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Government restrictions hail a dark Ramadan

Several recent government initiatives to address the growing electricity crisis involve bans on decorative lights on buildings, in streets, and in stores.

In passing the legislation, the government aims to combat what it terms as unnecessary, excessive consumption, but the restrictions coincided with the advent of Ramadan–a month when electricity usage typically soars–and are not universally welcomed.

“I was surprised by the government’s decision banning ornamental lights in the streets, because they give a joyful atmosphere to Ramadan,” said Shobra resident Amad Abdel-Fattah, who said his neighborhood seems lifeless and colorless without the decorations this Ramadan.

Abdel-Fattah questioned why only certain areas are subject to these restrictions. “You can find a lot of areas in Zamalek and Mohandessin which are still keeping street illuminations,” he said.

Minister of Electricity and Energy Hassan Younis recently announced that strict repercussions will face those who disregard the restrictions.

Since the start of Ramadan, 6000 light bulbs have been confiscated by the government throughout Cairo.

Adel Azmy, a lantern shop owner, said he traditionally decorates his store with light bulbs and display lanterns, beginning two weeks before Ramadan. The decorations, Azmy said, attract clients. But after the government implemented the restrictions, Azmy heeded the injunction. “I kept my lanterns inside the shop in order to avoid confiscating them by the police like what happened with many other sellers.”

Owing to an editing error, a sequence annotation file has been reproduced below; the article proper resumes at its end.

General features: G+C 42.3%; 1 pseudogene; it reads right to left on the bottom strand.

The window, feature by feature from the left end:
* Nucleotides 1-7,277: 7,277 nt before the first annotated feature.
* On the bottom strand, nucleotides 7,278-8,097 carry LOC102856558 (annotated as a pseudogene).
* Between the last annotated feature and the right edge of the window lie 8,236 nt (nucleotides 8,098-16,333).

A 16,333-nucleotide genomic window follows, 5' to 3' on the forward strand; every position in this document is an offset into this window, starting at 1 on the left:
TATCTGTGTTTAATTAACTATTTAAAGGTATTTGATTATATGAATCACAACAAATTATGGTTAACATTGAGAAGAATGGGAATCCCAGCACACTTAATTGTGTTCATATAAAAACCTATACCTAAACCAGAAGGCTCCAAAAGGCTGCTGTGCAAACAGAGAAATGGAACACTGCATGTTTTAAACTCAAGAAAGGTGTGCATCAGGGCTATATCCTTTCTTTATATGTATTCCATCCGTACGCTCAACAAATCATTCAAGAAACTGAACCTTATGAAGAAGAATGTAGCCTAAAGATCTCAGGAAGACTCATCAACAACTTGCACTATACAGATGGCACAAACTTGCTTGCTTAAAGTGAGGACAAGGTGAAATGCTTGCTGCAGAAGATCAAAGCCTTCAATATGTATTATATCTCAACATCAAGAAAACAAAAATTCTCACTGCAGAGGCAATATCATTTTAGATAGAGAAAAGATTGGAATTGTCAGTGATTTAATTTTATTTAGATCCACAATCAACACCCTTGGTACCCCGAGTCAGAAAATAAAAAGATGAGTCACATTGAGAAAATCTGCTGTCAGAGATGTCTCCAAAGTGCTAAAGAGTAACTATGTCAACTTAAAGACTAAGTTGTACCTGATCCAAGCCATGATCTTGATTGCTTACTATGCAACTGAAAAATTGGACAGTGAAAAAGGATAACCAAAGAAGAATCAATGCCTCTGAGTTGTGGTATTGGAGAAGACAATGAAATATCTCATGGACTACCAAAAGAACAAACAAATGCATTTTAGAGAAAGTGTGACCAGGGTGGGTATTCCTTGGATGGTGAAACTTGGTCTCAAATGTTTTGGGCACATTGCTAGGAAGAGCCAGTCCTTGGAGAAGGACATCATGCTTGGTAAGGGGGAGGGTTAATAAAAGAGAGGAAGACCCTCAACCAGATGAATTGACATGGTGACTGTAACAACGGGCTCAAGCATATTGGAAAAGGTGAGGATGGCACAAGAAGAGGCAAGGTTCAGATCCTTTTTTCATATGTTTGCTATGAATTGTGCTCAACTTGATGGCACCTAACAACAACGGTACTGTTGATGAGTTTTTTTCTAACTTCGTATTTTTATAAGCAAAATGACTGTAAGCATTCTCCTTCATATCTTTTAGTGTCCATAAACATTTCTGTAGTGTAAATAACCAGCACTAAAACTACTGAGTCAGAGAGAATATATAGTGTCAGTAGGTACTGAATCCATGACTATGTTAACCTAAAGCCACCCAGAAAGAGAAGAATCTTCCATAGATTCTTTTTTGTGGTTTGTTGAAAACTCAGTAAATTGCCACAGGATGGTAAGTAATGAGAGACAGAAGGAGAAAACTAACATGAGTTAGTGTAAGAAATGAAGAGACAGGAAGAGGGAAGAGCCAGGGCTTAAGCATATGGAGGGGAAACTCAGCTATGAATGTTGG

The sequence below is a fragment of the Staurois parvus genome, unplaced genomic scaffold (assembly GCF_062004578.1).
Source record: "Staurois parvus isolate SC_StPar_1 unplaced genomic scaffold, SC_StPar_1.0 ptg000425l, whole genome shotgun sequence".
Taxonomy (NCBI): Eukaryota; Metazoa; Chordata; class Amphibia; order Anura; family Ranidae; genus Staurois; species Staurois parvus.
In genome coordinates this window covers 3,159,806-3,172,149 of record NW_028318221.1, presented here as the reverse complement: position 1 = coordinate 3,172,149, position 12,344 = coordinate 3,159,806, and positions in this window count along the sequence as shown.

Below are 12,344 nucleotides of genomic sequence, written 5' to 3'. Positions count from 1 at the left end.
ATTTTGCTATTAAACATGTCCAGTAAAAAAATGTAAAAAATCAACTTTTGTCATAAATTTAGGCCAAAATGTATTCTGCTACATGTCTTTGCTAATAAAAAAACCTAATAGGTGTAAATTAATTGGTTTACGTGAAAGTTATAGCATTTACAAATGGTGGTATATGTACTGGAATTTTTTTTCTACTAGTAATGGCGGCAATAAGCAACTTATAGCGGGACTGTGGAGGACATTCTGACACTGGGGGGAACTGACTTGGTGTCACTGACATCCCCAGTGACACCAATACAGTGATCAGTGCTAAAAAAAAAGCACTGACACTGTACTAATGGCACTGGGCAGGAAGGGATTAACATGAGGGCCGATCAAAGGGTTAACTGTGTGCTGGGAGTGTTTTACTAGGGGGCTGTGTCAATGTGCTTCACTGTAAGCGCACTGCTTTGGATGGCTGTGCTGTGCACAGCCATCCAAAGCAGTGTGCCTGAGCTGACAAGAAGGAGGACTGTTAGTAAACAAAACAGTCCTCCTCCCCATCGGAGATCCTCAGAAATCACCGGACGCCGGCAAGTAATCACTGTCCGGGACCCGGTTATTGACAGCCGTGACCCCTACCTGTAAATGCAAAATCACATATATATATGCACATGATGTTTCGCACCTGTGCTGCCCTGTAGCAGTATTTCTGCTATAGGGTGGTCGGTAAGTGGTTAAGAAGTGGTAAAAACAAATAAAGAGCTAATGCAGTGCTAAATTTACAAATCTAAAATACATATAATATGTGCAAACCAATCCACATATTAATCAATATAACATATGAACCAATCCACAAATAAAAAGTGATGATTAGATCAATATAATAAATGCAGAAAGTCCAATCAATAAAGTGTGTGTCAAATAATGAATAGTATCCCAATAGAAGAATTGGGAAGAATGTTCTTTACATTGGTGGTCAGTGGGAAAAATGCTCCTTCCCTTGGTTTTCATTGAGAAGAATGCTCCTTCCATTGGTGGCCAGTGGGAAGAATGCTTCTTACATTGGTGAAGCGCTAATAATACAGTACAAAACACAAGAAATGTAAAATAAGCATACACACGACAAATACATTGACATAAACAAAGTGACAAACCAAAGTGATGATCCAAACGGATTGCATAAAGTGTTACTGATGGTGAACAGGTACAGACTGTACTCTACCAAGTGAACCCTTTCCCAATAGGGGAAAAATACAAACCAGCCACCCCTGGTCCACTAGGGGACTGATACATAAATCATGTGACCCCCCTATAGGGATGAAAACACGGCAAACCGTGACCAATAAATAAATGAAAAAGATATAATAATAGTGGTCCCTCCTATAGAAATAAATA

Azmy hopes the government will reverse this decision because decorative lighting in streets and stores is one of Ramadan’s traditions. The decorations, Azmy said, spread happiness.

According to minister Younis' statement, the government is decreasing Egypt's electricity consumption by halving both street lighting and lighting in government institutions.

Moreover, a new campaign has been launched on the Ministry of Electricity and Energy website to encourage citizens to reduce household electricity consumption.

“I am concerned about the electricity shortage, but I cannot follow the government’s guidance on reducing electricity consumption,” Cairo resident Anwar Marzooq confessed.

Ramadan this year falls in summer, Marzooq explained, so people cannot stop using air conditioning. “Besides, it was well known that the weather would be hot this Ramadan, so the government should have had in hand a better plan to strengthen the national electricity grid.”

Egypt experienced prolonged power cuts throughout July, but the government said the cuts would stop temporarily during Ramadan.

However, according to Nermeen Mohsen, Nasr city is still suffering frequent power outrages. “We expected that electricity cuts would be suspended until the end of Ramadan, but they weren't,” she said.

Mohsen said that Egyptians have been eagerly waiting to watch their favorite Ramadan TV shows, and the use of air conditioners is indispensable this year in order to bear fasting in the hot weather. Therefore, she said, the government should have other means to boost electricity.

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